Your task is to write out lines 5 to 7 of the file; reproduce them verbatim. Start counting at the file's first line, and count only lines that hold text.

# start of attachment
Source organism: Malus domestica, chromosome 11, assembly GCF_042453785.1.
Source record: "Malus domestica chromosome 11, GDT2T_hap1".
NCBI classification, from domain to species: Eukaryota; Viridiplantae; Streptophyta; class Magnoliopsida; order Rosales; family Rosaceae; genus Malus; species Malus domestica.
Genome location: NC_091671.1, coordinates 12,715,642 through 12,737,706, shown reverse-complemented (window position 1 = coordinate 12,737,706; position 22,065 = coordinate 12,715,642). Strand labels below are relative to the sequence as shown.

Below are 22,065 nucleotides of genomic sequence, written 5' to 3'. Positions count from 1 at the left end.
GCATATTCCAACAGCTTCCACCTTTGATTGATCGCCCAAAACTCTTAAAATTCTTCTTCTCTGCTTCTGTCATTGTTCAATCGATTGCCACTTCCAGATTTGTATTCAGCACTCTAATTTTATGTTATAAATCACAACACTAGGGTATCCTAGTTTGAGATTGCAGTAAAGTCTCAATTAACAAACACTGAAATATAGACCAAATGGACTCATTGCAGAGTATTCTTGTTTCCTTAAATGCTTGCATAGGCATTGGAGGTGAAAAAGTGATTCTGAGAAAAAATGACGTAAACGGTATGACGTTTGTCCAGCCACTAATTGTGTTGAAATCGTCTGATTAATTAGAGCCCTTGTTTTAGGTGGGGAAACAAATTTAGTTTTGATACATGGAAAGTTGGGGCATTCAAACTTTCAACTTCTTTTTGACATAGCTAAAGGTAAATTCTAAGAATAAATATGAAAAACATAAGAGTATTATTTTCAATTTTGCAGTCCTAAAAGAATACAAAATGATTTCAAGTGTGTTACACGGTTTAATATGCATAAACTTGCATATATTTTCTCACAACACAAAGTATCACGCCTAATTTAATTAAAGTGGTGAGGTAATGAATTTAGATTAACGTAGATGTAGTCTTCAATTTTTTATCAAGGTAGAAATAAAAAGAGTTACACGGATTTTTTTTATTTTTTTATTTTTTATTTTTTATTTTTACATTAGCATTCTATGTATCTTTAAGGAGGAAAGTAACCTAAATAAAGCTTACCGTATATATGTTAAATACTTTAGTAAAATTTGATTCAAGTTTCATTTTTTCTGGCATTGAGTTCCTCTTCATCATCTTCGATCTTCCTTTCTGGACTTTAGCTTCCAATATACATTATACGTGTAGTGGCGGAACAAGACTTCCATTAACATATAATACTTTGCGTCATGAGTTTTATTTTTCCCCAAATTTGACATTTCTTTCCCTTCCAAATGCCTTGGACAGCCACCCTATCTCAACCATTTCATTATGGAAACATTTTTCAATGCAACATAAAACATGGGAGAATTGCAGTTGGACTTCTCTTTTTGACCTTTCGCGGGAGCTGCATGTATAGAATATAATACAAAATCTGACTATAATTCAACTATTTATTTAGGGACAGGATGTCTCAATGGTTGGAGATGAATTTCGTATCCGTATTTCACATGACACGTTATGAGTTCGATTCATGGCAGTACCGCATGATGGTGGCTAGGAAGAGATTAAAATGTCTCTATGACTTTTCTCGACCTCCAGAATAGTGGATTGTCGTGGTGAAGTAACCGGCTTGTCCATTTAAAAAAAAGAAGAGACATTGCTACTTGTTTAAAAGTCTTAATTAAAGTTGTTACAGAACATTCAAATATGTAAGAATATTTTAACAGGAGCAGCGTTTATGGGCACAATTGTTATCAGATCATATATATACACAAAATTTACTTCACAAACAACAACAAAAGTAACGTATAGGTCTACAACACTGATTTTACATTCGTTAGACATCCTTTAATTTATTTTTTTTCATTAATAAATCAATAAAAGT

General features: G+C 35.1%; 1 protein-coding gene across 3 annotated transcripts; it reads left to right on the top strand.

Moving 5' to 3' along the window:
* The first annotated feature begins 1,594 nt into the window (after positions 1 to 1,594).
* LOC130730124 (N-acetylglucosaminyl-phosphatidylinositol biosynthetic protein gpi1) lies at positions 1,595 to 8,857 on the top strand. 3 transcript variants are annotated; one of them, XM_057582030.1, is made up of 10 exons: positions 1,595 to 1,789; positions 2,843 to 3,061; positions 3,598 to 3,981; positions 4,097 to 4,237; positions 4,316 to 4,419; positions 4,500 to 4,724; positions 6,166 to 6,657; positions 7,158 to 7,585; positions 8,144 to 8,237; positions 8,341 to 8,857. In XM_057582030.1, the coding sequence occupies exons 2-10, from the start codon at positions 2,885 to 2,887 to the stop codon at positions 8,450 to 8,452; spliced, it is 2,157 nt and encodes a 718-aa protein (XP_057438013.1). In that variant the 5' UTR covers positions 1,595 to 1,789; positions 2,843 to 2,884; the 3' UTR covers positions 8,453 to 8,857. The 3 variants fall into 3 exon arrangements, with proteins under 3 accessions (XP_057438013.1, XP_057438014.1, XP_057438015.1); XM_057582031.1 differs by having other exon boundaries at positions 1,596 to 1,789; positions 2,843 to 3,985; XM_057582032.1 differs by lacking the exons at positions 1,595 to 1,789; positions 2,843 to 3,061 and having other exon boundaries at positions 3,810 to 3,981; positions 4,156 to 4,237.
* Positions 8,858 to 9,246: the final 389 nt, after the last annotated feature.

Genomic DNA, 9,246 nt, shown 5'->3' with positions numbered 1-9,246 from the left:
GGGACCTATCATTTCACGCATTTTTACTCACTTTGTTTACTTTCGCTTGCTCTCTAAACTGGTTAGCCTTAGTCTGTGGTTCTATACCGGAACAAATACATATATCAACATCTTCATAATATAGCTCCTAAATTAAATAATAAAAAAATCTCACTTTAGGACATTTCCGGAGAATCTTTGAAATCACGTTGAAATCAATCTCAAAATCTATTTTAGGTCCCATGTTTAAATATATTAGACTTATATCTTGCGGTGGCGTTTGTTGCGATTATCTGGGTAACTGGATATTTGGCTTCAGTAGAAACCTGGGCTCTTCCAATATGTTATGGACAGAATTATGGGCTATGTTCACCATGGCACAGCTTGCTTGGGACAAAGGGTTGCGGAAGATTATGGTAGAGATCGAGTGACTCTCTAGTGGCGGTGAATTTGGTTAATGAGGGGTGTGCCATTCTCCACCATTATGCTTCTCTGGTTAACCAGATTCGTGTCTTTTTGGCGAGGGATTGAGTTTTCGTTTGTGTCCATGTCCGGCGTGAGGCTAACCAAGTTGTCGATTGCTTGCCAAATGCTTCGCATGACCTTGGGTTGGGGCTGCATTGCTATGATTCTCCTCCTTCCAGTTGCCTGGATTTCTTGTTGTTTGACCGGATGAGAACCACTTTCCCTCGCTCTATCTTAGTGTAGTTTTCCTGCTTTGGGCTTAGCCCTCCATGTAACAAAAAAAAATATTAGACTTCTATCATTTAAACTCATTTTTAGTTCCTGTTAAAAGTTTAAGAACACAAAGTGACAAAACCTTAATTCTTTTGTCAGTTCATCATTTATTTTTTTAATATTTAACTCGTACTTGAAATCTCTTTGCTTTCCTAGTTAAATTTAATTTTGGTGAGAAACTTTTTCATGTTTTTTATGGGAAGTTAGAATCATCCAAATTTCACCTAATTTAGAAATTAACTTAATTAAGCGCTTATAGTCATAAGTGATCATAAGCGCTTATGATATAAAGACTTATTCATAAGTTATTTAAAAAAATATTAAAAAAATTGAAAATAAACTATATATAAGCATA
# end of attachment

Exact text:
Below are 22,065 nucleotides of genomic sequence, written 5' to 3'. Positions count from 1 at the left end.
GCATATTCCAACAGCTTCCACCTTTGATTGATCGCCCAAAACTCTTAAAATTCTTCTTCTCTGCTTCTGTCATTGTTCAATCGATTGCCACTTCCAGATTTGTATTCAGCACTCTAATTTTATGTTATAAATCACAACACTAGGGTATCCTAGTTTGAGATTGCAGTAAAGTCTCAATTAACAAACACTGAAATATAGACCAAATGGACTCATTGCAGAGTATTCTTGTTTCCTTAAATGCTTGCATAGGCATTGGAGGTGAAAAAGTGATTCTGAGAAAAAATGACGTAAACGGTATGACGTTTGTCCAGCCACTAATTGTGTTGAAATCGTCTGATTAATTAGAGCCCTTGTTTTAGGTGGGGAAACAAATTTAGTTTTGATACATGGAAAGTTGGGGCATTCAAACTTTCAACTTCTTTTTGACATAGCTAAAGGTAAATTCTAAGAATAAATATGAAAAACATAAGAGTATTATTTTCAATTTTGCAGTCCTAAAAGAATACAAAATGATTTCAAGTGTGTTACACGGTTTAATATGCATAAACTTGCATATATTTTCTCACAACACAAAGTATCACGCCTAATTTAATTAAAGTGGTGAGGTAATGAATTTAGATTAACGTAGATGTAGTCTTCAATTTTTTATCAAGGTAGAAATAAAAAGAGTTACACGGATTTTTTTTATTTTTTTATTTTTTATTTTTTATTTTTACATTAGCATTCTATGTATCTTTAAGGAGGAAAGTAACCTAAATAAAGCTTACCGTATATATGTTAAATACTTTAGTAAAATTTGATTCAAGTTTCATTTTTTCTGGCATTGAGTTCCTCTTCATCATCTTCGATCTTCCTTTCTGGACTTTAGCTTCCAATATACATTATACGTGTAGTGGCGGAACAAGACTTCCATTAACATATAATACTTTGCGTCATGAGTTTTATTTTTCCCCAAATTTGACATTTCTTTCCCTTCCAAATGCCTTGGACAGCCACCCTATCTCAACCATTTCATTATGGAAACATTTTTCAATGCAACATAAAACATGGGAGAATTGCAGTTGGACTTCTCTTTTTGACCTTTCGCGGGAGCTGCATGTATAGAATATAATACAAAATCTGACTATAATTCAACTATTTATTTAGGGACAGGATGTCTCAATGGTTGGAGATGAATTTCGTATCCGTATTTCACATGACACGTTATGAGTTCGATTCATGGCAGTACCGCATGATGGTGGCTAGGAAGAGATTAAAATGTCTCTATGACTTTTCTCGACCTCCAGAATAGTGGATTGTCGTGGTGAAGTAACCGGCTTGTCCATTTAAAAAAAAGAAGAGACATTGCTACTTGTTTAAAAGTCTTAATTAAAGTTGTTACAGAACATTCAAATATGTAAGAATATTTTAACAGGAGCAGCGTTTATGGGCACAATTGTTATCAGATCATATATATACACAAAATTTACTTCACAAACAACAACAAAAGTAACGTATAGGTCTACAACACTGATTTTACATTCGTTAGACATCCTTTAATTTATTTTTTTTCATTAATAAATCAATAAAAGT

General features: G+C 35.1%; 1 protein-coding gene across 3 annotated transcripts; it reads left to right on the top strand.